Taken from The Providence Journal (February 17, 2010)
Musician Michael Franti gaining a new generation of fans
Michael Franti says that a funny thing happens near the end of the shows that he and his band Spearhead are doing on their current tour opening for John Mayer.
“People don’t know who we are necessarily, but they’re getting up and rocking out and singing along, and at the end of the show we play ‘Say Hey,’ and then the audience knows that song and says ‘Oh! It’s THOSE guys!’”
Franti has been making music for nearly 25 years, first with The Beatnigs and later with The Disposable Heroes of Hiphoprisy (best known for the homelessness meditation “Hole in the Bucket” and the AIDS anthem “Positive”), but the irresistible island bounce of the number-18 pop hit “Say Hey (I Love You)” is bringing him to a whole new gang of fans. “I feel like I’m a new artist again!” says the Bay Area-based singer.
“We get to play for an hour in front of a whole bunch of people we’ve never played in front of before . . . we’re getting a whole lot of new fans.”
(By the way, Franti says of Mayer’s recent racially charged remarks in Playboy, “I went and found John, and we had a private conversation. I told him I don’t approve of those kinds of racially charged remarks. . . . All of us have to live with what we say or do.”)
The 2008 “All Rebel Rockers” disc that “Say Hey” came from is cut from the same cloth — indestructible grooves including reggae, ska and R&B all come together in the service of lyrics that see the world with clear eyes but still want to unify rather than divide. It’s a bit of a change for Franti, whose earlier works include 2001’s “Stay Human,” a suite of songs about the death penalty, and 2006’s Yell Fire, about various worldwide armed conflicts.
He says that his younger self was “wanting to vent whatever I was feeling concerned or frustrated about in the world.” Now, however, “my goal is to create community through music, and so I want to write songs that [use] a little broader strokes. . . . If you write about connection or family or love or sadness, it’s deeper, and you reach more people than if it was as specific as one political issue.”
Part of his revelation came from a visit to Iraq several years ago. He played his acoustic guitar in the streets for people and the reaction wasn’t what he expected.
“I’d sing songs like ‘Bomb the World,’ where I sing, ‘You can bomb the world into pieces, but you can’t bomb the world into peace.’ And they’d say, ‘Sing us something we can dance to! It’s a good sentiment, but we’re living in this war; we want something that uplifts us.’”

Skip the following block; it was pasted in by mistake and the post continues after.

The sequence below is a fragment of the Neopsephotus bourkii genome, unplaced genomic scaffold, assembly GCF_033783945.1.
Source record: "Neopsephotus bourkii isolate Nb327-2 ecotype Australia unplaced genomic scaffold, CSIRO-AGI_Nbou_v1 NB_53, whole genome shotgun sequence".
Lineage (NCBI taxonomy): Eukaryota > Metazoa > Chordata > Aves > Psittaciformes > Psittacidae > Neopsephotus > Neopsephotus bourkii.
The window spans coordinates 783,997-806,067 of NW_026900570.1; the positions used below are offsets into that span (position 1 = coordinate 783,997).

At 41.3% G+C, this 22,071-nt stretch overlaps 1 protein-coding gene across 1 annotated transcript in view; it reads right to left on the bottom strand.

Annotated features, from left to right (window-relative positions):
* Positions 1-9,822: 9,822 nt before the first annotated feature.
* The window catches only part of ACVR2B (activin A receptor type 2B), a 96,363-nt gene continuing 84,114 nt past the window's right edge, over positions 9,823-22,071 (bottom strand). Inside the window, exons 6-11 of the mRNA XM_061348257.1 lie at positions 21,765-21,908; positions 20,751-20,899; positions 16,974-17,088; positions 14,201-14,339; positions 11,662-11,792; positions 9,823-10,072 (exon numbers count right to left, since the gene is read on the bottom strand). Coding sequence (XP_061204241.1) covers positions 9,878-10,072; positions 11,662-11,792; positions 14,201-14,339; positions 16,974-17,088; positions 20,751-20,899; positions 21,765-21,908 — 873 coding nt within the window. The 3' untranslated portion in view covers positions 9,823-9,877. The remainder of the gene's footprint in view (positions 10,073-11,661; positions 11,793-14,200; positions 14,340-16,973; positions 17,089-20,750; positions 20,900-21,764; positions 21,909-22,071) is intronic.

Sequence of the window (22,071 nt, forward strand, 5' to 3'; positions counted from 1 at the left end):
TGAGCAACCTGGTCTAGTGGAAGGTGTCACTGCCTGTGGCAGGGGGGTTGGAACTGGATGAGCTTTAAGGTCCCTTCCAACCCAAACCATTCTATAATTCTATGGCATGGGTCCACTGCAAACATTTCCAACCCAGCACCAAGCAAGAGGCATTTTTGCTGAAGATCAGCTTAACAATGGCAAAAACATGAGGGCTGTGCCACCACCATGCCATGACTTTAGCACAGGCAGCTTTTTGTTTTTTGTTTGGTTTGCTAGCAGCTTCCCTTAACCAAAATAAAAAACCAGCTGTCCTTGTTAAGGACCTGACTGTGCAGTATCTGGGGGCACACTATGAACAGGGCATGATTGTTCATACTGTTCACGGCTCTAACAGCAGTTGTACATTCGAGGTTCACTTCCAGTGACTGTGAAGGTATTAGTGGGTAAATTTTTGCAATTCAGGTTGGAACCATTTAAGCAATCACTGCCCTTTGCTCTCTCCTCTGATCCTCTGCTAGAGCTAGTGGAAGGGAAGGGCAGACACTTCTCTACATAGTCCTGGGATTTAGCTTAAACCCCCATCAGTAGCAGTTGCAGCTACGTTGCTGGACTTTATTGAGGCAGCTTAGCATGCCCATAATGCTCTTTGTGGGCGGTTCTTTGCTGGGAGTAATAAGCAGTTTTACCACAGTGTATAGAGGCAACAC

It changed his outlook. “You see how simple it is to put something like a sheet of plastic on the ground to catch water. . . . And sometimes, all you need is a song to get people through to the next hour, the next day, the next week of their lives.”
If it sounds like Franti is celebrating the quality of resilience, he says that’s what his next record, to be called “The Sound of Sunshine” and to come out this summer, is about: “the resiliency of sunshine,” and the power to look at a sunrise or a sunset and feel the promise of a new day. The rhythm section and production team of reggae legends Sly Dunbar and Robbie Shakespeare are on the new record, as they were for “All Rebel Rockers,” Franti says.
Looking back on his earlier, more pointed songs, he says, “I just look at it like a painter looking at past paintings: That’s where you were when you were 25, and that’s where you were when you were 30. And hopefully when I’m 75 I’ll look back at this time and say ‘I thought I had it figured out; I really didn’t.’
“That’s the great thing about making music, and of having the opportunity to grow. I’m glad I didn’t just start out thinking, ‘How can I have the best pop song that can be in the Top 40 and sell millions of records.’”
In the meantime, he’s enjoying the tour with Mayer and the new exposure that his hit single has given him. He recalls a recent date in Jacksonville, where he went to play on the street for people waiting to get into the venue. It was so cold, he said, that “everybody was just waiting in their cars!”
So he went next door to a bar where a reggae band was playing and asked to sit in. When he started playing “Say Hey,” the band replied that they had just learned it the previous week. “So I felt particularly rewarded that we were now one of the cover-band standards!”
Michael Franti and Spearhead open for John Mayer at the Arena at the Mohegan Sun casino, in Uncasville, Conn., Friday night at 7:30. Call (800)745-3000 or go to http://www.mohegansun.com/ for tickets.
Roomful in Westerly
The tireless blues stalwarts Roomful of Blues play a home game at The Knickerbocker Café, 35 Railway Ave., Westerly, Saturday night at 9 p.m. The Knickerbocker is where it all started for Roomful, so even though the names and faces have changed a lot over the years, they should still wake up the echoes. Call (401) 315-5070 or go to http://www.theknickerbockercafe.com/ for tickets.